A document issued by Human Rights Watch Report (HRW) this week contains interviews with two Tunisian men who were tortured and detained by the CIA and US military for 13 years.
The men described torture that surpassed what the 2014 Senate Intelligence Committee report on the CIA’s global kidnapping program (or “extraordinary rendition”) revealed, including the threatened use of an electric chair, daily beatings with rods while their arms were suspended over a metal bar above their heads, having their heads dunked into barrels of water, and other acts of savagery.
The two men, Rudha al-Najjar, 51, and Lotfi al-Arabi El Gherissi, 52, are both citizens of Tunisia and were released and repatriated to their country only last year. They had never been charged with a crime and received no compensation for their 13 years of torture and detention without charge.
Today they are penniless, unable to work, and suffer ongoing mental and physical trauma as a result of their captivity and torture. Their wives have long ago divorced them and they now rely on their families for help.
Although the two men never met one another while in CIA custody, they both described similar conditions and inhuman treatment at the hands of American authorities. Human Rights Watch was able to determine, using the heavily redacted Senate torture report as a guide, that the men were held at the notorious “Salt Pit”, a converted brick factory in Kabul, Afghanistan, referred to as “Detention Site COBALT.”
Laura Pitter, national security counsel at HRW told media, “These terrifying accounts of previously unreported CIA torture methods show how little the public still knows about the US torture program.”
Indeed, the Senate Intelligence Committee could only release in December 2014 a heavily redacted executive summary of the still classified 6,700-page report on the CIA’s torture program. The Obama Administration fought tooth and nail to prevent even the summary from becoming public knowledge. Al-Najjar and El Gherissi were but two of the 119 men the US government officially admitted to having held in CIA detention centers, or “black sites,” around the world.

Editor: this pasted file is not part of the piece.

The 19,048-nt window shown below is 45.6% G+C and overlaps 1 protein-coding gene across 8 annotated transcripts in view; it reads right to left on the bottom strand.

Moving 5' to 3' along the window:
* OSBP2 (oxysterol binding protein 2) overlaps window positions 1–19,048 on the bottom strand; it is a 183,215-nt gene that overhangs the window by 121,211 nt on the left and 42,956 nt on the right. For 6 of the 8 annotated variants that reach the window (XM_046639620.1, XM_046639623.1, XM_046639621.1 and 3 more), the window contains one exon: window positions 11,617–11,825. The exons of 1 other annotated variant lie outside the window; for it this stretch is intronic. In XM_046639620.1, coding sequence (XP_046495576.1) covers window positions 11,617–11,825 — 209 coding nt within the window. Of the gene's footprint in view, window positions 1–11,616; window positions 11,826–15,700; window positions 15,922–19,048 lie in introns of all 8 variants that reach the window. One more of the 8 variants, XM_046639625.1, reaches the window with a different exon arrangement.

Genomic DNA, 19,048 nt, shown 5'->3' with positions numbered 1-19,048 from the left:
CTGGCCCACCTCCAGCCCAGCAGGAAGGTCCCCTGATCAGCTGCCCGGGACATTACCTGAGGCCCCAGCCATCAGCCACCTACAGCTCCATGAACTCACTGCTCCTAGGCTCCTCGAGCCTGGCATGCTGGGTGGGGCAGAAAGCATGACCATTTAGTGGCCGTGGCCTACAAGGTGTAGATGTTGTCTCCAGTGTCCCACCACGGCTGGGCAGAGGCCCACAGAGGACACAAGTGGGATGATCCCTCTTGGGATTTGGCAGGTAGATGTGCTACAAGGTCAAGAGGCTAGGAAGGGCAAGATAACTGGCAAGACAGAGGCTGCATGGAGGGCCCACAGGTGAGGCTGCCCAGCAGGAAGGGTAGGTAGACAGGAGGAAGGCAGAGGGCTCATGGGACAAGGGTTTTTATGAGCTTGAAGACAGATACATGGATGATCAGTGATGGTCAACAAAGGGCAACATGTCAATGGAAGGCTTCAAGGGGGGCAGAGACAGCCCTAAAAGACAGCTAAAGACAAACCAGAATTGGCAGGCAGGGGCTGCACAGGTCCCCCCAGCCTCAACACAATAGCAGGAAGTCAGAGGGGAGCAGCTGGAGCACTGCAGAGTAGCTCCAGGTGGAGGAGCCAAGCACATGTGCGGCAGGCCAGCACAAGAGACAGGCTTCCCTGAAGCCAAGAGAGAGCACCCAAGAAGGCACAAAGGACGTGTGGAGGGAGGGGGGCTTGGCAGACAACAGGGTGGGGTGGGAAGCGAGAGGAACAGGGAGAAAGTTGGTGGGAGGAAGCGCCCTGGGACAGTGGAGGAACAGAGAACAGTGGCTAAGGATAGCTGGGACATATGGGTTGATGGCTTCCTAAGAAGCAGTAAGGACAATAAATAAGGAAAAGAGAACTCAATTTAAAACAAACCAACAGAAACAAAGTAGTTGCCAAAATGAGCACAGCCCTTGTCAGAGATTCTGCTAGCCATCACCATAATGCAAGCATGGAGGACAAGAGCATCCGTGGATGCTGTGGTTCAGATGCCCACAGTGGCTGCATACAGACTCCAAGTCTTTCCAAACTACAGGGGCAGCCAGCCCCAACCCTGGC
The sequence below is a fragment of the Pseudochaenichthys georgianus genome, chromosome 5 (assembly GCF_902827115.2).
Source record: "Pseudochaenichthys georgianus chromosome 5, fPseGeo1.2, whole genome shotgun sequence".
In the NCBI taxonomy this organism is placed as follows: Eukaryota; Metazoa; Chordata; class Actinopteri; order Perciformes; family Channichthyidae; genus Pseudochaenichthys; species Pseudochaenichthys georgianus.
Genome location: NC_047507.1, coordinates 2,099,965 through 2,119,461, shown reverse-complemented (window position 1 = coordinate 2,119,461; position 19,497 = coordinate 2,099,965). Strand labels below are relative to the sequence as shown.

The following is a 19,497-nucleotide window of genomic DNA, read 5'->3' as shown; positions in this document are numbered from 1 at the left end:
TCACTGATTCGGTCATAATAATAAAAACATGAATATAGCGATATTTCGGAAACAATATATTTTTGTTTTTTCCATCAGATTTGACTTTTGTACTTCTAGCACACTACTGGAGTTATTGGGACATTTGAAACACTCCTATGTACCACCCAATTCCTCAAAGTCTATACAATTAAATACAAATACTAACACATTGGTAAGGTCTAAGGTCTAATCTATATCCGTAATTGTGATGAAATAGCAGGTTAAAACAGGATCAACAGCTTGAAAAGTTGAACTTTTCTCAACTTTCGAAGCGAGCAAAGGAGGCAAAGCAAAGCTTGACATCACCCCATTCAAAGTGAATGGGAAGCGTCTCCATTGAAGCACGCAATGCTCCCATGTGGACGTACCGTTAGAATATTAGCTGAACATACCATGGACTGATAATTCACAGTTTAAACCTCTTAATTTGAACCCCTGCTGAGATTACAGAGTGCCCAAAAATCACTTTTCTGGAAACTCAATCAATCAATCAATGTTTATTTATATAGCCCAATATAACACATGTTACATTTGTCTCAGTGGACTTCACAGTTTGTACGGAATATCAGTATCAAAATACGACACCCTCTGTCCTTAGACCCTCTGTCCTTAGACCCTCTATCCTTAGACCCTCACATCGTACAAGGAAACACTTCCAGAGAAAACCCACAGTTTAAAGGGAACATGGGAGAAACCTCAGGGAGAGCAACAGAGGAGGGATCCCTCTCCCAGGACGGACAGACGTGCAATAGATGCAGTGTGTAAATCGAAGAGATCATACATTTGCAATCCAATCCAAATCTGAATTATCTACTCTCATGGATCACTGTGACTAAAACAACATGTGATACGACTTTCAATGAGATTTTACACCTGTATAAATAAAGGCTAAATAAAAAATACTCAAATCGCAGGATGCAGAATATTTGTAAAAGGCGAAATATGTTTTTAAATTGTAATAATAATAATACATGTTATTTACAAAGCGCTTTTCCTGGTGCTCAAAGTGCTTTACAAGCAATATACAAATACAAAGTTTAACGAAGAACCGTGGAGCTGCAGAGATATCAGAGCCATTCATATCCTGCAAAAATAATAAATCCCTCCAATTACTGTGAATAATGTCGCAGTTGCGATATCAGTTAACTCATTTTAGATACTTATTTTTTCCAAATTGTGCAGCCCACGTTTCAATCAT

The two men’s statements shed light on the little-known early days of the CIA’s torture program which was ostensibly modified after the death of Gul Rahman, an Afghan man, on November 20, 2002. The CIA’s report of Rahman’s death absolved the agency of any wrongdoing, and told how prisoners would be kept in their cell in diapers. In the agency’s own words, “This is done solely to humiliate the prisoner.”
When the guards ran out of diapers they would improvise with a “handcrafted diaper secured with duct tape” and “If the guards don’t have any available diapers, the prisoners are rendered to their cell nude.” This cruelty was personally approved by CIA director George Tenet in a 2003 memorandum.
Although the CIA promised new guidelines after the murder of Rahman, the brutality continued unabated.
The Senate Summary says the CIA believed al-Najjar to be a bodyguard of Osama Bin Laden, while El Gherissi said his torturers accused him of being involved with Al-Qaeda or having terrorist contacts. Both men deny the allegations and the US government has provided no proof to the contrary.
Al-Najjar was kidnapped by US and Pakistani forces on May 22, 2002 in Karachi, while El Gherissi was captured in the town of Peshawar, on the border with Afghanistan, on September 24, 2002. The CIA took custody and had them held in several locations in Afghanistan, including COBALT site, which al-Najjar and El Gherissi called the “Dark Prison.” It was there they suffered the worst abuse. They were eventually given to the US military and languished at Bagram airbase until December 9, 2014, when they were handed over to the Afghan military, who repatriated them back to Tunisia six months later, on June 15, 2015.
During their time in American custody, the two men had no contact with the outside world. Tina Foster, executive director of the International Justice Network, sought a federal court review on the legality of the detention, but the courts denied her request, siding with Obama’s Justice Department, which argued that the Bagram airbase was beyond the jurisdiction of US courts. Foster was denied access to speak to either man and the Supreme Court rejected her appeal.